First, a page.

Ever notice how we are all prone to fads? Whether its clothes or music or beards (for those that can pull that off) we see fads come and go. The same is true for business and in particular leadership. There have been all kinds of fads and they come and go but what about the things that work? How do we know if there wasn't something there that when stripped down to its core was really something that is a "best practice" behavior?
Let’s take the issue of metrics for example. In my work with Continuous Improvement and Operational Excellence metrics are core to those processes. Yet more often than not we use our metrics as lagging indicators and never really explore how to use them as leading indicators that can drive performance improvement. Admittedly metrics by their nature are lagging indicators in that you measure something that has happened - the number of widgets made, the time line for an order to be filled and so on. In these cases, the effectiveness of the metric will depend on how much of a "lag" you allow for. For example, safety metrics that are reported quarterly or yearly will have a diminished effect on changing safety behaviors whereas safety metrics discussed at daily shift meetings will have an immediate effect on safety behavior. Simply collecting metrics will not drive performance and will not promote operational excellence. How fast you use them and communicate them will and that is where accountability comes in.
Before I go into this concept in detail let me be clear about what I mean when I refer to accountability. In the traditional sense (real world) accountability was about who would be left "holding the bag" when something went sideways. Usually it was some poor person in middle management or if they were deft enough it was foisted upon someone in operations. As the joke went when something like that happened, you found the accountable person and you "hung em high to teach them a lesson." That is the old application of accountability.
TRANSFORMATIVE VS PUNITIVE
When I refer to accountability it is framed within the context of a work environment that allows for mistakes and uses them as stepping stones to improvement. It is centered around the idea that there is transparency in the process and the goal is to identify issues and deal with them as quickly as possible. In this scenario accountability is not punitive but transformative. We move from looking for someone to blame to looking for solutions to the issue that confronts us.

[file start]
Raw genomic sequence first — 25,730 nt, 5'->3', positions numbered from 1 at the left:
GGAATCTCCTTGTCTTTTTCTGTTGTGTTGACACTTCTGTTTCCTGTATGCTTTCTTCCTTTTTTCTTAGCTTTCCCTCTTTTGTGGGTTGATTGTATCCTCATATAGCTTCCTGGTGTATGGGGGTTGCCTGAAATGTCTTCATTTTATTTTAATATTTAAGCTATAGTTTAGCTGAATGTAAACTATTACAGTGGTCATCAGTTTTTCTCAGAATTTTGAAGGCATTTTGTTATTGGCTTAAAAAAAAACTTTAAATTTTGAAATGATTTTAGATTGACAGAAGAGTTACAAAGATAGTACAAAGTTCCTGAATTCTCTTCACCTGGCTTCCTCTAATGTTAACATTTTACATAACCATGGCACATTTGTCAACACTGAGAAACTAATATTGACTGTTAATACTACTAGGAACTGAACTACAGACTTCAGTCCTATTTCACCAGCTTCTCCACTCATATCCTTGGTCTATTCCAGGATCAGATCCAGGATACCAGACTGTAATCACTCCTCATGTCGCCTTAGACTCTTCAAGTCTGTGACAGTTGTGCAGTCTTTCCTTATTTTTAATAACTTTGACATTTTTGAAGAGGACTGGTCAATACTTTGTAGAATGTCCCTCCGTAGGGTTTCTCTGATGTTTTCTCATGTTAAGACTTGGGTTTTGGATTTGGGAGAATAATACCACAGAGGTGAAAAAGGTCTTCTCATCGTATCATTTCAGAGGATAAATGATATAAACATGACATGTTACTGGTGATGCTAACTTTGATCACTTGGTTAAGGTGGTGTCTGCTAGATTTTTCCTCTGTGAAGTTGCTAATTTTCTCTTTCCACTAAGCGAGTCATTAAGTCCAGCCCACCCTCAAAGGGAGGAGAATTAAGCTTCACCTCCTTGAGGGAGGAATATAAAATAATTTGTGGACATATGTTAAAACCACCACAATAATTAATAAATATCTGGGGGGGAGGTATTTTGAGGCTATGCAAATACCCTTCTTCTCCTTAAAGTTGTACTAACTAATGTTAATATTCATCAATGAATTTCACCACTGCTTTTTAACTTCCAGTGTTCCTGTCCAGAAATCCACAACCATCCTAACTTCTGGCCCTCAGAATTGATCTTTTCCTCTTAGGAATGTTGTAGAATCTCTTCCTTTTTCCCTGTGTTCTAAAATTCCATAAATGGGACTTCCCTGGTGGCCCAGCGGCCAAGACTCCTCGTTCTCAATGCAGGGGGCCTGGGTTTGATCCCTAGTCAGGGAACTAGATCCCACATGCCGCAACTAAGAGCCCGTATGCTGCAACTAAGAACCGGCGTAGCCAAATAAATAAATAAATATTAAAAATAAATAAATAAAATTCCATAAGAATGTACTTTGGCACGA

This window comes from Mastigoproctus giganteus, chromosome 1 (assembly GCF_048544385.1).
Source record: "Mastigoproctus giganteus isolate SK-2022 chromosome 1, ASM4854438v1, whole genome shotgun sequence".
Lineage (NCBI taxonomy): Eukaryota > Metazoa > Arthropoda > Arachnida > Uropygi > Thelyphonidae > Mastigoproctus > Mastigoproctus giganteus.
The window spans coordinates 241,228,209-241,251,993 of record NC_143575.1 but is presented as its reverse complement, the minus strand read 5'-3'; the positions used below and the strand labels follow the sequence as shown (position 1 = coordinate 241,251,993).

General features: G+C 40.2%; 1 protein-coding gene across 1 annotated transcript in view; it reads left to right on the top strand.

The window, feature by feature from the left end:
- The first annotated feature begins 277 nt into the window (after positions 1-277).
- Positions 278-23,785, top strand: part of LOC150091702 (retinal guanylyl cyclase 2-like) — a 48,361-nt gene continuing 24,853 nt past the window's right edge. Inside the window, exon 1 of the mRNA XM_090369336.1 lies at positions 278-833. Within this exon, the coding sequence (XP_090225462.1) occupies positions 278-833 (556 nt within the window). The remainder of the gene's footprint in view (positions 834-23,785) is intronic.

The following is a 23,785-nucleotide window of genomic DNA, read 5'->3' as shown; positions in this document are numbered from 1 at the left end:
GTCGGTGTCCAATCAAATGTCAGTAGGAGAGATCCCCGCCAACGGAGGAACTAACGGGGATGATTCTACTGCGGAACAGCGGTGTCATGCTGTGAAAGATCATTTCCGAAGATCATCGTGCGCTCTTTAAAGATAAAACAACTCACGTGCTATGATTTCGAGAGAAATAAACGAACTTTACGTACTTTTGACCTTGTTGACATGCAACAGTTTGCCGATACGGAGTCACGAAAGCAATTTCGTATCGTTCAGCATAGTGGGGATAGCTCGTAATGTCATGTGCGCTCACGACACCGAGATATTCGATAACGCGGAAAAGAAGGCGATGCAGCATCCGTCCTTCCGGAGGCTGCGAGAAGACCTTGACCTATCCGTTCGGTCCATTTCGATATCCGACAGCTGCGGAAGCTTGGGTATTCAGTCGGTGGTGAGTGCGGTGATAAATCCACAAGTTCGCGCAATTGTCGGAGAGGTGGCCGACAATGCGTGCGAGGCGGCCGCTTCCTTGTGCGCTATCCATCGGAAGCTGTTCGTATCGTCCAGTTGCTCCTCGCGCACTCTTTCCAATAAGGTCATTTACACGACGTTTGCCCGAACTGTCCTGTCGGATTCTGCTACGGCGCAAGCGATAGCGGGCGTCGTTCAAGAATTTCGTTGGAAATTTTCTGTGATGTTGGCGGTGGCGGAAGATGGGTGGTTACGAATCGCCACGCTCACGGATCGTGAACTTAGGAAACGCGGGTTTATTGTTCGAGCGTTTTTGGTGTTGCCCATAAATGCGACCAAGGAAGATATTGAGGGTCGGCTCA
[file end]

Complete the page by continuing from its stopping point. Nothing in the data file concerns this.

WHO OWNS THE METRIC?
Let's use a quick example from the airline industry. Baggage handlers are a key element of the industry and there are many metrics that can be employed in assessing performance. Total time to load, turn around time for transfers, dropped luggage, customer complaints, lost luggage and so on. These are all useful metrics and they are all lagging indicators and all the best dashboard reports in the world will not change that. Accountability will. When a manager or leader reports on a metric guess who "owns" that metric? You are right, they do. When a baggage handler reports on a metric like number of drops for example, who owns it? Again you are right, the baggage handler.
SHIFTING FROM REPORTING TO DRIVING PERFORMANCE
Here is where accountability can be used to take a lagging indicator like a metric around dropped bags and transform it into a leading indicator and a performance driver. If I require my baggage handlers to report to me every day on the number of bags they dropped during a load or unload what behavior am I going to drive? You are right again - they are going to focus on making sure they don't drop bags. Now I am using a metric to drive performance. How do you think that works if they only have to report this to me once a month? Once a week? Once per shift? Which do you think is going to be most effective? Right again, the closer to the activity you require the communication the more impact it will have on behavior.
STEP ON THE GAS
Metrics are extremely useful but they will never drive improvement or performance until they are hitched to personal accountability. Get your team to identify their own metrics as they relate to the larger goal of the department and get them to track and report them. Then stand back and watch the transformation. Only then will you have the gas to drive performance. Performance Leadership - Think About It!